The second ground relied on by the learned counsel for the appellants, was that although the Criminal Procedure Code enjoined that a prosecution in a Court of Session must be conducted only by the Public Prosecutor, in this case the Public Prosecutor did not conduct the prosecution, although he was present and available to conduct it and that a counsel engaged and briefed by the complainant in the case conducted the prosecution, that in consequence of this, considerable prejudice has been caused to the accused, in that the prosecution was conducted by a private party in a manner which served the best needs and interests of the private complainant, that the eye-witnesses were not examined consecutively, that an important witness (P.W. 5) was examined on 4-10-1958 and her examination was continued on 6th October, 9th October and 10th October without any justifiable grounds, the other witnesses having been brought in, in between,

It is also pointed out by the learned counsel for the appellants that the counsel for the complainant was constantly interrupting the cross-examination of the prosecution witnesses by the accused, that he was making use of these interruptions as means of communicating hints to the witnesses in the matter of giving their answers in Cross-examination, that the conduct of the case and the continuous interruptions resulted in completely nullifying the cross-examination, that it was to avoid such prejudicial results that the Code of Criminal Procedure has enjoined that the prosecution in a Sessions Court shall be conducted by a Public Prosecutor, that the accused filed a memo in the Court of Session pointing out the serious prejudice that was being caused to them in consequence of this illegal procedure and that the teamed Sessions Judge allowed the illegal procedure to continue notwithstanding the objections, and that consequently im-measurable prejudice has resulted to the accused in their defence in the case.

There are other points raised and relied on by the learned counsel for the accused which are not necessary to be noticed here as we are satisfied that on an examination of the two points taken by the learned counsel for the accused grave prejudice must necessarily have resulted to the accused and that consequently the only just and proper order to make in the case is to order a retrial.

20. On the first point, we find that the single charge which has been framed by the Munsif Magistrate, Bongir, was read over to the accused, one by one and their pleas recorded in the Sessions Court without any attempt having been made to scrutinise the charge to see if it required any amendment or alteration. This single charge runs as follows:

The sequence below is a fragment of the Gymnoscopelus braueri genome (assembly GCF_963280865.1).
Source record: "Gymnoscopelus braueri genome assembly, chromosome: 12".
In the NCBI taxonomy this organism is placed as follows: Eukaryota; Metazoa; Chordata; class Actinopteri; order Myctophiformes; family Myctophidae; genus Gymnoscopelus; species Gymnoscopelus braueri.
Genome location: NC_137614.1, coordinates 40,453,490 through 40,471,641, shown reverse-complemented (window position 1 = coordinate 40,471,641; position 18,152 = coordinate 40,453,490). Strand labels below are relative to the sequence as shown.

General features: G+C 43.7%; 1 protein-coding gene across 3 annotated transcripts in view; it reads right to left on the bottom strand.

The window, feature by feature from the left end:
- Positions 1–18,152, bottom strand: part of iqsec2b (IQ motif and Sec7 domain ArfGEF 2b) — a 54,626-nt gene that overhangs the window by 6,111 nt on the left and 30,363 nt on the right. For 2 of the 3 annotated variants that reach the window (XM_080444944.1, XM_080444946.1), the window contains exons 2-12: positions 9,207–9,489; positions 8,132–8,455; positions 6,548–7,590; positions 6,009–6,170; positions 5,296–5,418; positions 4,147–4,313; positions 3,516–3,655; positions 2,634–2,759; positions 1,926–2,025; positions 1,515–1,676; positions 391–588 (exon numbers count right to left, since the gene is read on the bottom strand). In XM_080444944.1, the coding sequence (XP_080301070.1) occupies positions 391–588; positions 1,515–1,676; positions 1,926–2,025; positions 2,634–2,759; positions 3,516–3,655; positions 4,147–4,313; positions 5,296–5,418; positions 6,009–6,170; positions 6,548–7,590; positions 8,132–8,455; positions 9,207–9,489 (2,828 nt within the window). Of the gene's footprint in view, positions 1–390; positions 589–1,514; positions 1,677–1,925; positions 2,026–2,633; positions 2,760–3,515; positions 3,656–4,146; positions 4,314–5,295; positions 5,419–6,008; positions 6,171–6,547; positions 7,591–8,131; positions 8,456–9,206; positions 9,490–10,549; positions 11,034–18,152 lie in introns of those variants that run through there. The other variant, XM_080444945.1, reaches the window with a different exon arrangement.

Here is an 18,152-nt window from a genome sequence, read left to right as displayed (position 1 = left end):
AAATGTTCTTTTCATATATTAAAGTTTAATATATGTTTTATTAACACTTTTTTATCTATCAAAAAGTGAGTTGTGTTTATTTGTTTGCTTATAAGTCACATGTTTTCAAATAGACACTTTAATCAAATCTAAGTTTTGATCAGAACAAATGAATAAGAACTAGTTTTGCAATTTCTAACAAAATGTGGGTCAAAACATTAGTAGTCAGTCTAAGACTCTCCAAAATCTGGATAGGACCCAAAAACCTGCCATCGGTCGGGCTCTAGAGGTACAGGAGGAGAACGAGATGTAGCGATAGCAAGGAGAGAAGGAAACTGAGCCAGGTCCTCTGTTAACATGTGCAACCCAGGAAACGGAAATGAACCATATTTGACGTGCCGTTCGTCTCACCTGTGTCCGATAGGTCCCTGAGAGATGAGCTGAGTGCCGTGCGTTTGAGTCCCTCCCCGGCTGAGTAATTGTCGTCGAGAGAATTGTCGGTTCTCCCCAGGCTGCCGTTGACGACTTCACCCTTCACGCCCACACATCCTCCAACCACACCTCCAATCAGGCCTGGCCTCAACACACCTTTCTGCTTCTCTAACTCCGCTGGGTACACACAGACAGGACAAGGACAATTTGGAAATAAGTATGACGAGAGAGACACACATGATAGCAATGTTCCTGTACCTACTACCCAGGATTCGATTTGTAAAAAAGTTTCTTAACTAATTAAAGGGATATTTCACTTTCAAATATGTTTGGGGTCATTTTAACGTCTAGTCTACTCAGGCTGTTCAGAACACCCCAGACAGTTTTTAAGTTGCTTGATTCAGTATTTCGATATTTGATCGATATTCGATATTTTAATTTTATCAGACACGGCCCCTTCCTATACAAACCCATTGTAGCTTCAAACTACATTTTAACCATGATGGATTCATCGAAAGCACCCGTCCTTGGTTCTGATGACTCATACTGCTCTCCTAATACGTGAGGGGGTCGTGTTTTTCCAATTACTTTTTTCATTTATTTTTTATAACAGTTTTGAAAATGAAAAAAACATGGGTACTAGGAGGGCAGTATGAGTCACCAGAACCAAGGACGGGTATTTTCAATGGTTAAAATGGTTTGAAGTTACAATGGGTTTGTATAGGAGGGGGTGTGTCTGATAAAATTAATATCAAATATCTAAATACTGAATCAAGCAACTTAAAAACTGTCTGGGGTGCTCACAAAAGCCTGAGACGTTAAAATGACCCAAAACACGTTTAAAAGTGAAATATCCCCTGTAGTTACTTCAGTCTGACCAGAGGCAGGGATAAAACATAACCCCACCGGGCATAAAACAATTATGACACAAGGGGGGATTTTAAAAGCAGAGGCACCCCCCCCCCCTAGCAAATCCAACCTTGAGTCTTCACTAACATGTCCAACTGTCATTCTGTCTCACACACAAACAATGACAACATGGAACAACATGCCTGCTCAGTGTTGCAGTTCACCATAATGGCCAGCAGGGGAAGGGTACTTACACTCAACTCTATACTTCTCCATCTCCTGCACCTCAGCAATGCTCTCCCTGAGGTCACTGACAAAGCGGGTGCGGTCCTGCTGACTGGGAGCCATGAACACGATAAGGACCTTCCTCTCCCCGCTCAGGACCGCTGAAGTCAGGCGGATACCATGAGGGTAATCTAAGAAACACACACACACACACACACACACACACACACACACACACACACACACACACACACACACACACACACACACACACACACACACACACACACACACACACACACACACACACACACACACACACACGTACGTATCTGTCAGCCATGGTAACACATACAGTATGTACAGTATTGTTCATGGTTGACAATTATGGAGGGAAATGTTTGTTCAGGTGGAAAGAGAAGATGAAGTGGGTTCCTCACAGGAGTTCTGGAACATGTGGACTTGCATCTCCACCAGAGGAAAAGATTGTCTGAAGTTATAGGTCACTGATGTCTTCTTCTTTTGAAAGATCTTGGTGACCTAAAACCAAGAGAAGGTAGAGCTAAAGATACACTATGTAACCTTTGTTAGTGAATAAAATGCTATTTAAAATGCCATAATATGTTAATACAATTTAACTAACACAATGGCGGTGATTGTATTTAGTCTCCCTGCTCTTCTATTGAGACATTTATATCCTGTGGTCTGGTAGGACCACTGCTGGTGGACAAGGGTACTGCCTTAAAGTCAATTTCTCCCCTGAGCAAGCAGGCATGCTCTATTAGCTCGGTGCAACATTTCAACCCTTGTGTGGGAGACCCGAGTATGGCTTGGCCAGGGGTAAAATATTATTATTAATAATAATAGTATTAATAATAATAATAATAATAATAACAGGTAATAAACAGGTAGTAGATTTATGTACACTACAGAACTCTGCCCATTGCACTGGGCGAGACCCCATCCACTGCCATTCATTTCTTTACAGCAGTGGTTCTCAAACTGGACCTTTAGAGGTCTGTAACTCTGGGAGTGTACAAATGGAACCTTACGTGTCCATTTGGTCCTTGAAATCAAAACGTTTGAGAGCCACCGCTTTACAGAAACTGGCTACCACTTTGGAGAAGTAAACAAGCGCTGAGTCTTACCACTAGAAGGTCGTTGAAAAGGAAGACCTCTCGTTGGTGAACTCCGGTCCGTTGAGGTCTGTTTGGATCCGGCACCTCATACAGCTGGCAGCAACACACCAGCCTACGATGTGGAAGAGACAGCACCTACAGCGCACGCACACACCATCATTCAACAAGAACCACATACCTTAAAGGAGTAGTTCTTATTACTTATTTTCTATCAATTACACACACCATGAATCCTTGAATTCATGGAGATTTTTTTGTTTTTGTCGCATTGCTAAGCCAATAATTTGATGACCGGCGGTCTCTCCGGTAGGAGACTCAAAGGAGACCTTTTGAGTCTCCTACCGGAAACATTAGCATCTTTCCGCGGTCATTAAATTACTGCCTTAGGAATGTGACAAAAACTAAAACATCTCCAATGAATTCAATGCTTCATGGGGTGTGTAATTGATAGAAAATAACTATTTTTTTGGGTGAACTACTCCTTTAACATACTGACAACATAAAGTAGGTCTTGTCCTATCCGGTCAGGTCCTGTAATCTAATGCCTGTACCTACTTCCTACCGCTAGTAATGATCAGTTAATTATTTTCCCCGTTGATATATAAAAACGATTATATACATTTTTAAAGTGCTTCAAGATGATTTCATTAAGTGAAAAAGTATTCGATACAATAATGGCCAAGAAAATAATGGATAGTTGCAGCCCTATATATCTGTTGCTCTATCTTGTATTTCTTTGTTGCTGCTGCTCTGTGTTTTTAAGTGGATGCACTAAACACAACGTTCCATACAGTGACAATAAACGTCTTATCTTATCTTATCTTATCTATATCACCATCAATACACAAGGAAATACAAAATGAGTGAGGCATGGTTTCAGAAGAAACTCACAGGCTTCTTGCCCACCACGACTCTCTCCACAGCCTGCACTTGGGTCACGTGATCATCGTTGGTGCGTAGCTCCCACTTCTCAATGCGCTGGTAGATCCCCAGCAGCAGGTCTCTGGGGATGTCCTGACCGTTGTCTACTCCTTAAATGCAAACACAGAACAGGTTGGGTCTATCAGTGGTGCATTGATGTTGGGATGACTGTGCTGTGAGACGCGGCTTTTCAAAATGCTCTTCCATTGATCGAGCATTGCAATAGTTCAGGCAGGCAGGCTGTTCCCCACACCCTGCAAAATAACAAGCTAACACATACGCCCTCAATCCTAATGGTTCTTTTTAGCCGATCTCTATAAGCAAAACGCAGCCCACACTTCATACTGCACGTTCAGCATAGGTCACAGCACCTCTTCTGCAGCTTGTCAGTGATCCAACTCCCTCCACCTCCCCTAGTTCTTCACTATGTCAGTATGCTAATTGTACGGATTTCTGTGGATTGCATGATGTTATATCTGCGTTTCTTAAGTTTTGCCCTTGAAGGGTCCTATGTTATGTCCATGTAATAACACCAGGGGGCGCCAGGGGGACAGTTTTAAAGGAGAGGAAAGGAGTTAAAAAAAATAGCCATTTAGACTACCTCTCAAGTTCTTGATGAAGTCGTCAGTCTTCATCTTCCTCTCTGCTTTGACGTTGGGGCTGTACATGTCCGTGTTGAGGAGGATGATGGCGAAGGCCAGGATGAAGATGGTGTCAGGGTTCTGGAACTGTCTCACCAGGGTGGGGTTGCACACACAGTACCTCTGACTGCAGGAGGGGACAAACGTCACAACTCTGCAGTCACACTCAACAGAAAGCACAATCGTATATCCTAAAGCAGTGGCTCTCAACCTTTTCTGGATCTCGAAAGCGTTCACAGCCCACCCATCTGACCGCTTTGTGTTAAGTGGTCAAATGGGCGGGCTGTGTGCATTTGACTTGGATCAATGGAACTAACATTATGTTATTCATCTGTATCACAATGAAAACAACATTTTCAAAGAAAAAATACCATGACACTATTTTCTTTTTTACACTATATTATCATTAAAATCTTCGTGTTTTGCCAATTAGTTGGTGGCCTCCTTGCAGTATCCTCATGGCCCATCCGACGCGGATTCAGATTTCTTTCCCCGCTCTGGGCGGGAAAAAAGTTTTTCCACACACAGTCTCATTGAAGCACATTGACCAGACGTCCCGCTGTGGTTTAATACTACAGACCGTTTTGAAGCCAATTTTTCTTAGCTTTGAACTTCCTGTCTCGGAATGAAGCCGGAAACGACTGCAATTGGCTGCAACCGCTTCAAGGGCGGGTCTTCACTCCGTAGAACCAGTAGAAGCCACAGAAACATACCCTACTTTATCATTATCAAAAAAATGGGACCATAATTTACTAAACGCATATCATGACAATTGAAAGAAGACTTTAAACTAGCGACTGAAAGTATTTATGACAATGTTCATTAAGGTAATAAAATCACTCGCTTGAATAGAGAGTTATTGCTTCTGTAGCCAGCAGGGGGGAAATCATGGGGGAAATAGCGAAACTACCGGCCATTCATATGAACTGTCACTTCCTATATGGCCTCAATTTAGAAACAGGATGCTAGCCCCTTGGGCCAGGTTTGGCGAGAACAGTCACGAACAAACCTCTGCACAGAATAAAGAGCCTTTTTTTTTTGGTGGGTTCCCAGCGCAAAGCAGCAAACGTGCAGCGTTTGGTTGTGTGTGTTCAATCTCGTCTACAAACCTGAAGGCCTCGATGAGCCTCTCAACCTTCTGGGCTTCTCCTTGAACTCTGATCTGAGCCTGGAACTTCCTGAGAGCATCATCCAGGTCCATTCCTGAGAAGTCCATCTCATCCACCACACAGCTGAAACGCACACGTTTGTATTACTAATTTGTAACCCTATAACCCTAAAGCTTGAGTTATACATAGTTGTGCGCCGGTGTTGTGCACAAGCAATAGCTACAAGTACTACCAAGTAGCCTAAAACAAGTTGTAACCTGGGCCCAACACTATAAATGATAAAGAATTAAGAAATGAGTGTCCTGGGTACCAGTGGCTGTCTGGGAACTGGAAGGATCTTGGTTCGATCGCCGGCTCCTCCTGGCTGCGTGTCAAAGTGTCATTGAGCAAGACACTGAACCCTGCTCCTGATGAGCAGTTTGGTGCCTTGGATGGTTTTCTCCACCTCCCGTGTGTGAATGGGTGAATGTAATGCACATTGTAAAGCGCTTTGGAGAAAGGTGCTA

'That you the said Bhupalli Mallaiah along with other accused on or about the 28th day of May 195S at about 10 P. M., formed into unlawful assembly and armed with sticks and axes and knives raided the house of Bandamma, the concubine of Koredely Ram Reddy situated in Shalbanpur with the common object of killing Ram Reddy, dragged him out and inflicted multiple injuries on his body with axes and sticks and knives as a result he died on the spot and this you have done as you bore animosity with the deceased regarding land disputes, etc.

Further when Sundaramma the wife, Manikyamma the mother (and Bandamma the concubine of tile deceased) intervened you voluntarily caused grievous and simple injuries respectively with axes and sticks and that you have thereby committed an offence punishable under Sections 148, 324, 325 and 302, Indian Penal Code and within the cognizance of the Court of Session.

And I hereby direct that you be tried by this Court on the said charge,'

The charge extracted above is the one framed against the first, eighth and thirteenth accused. This is exactly the same as the charge framed against the remaining accused except for the words underlined above and in brackets which find a place only in the charge framed against the first, eighth and thirteenth accused and not in the charges read to the other accused. Whether this omission was deliberate or by mistake or over sight is not clear.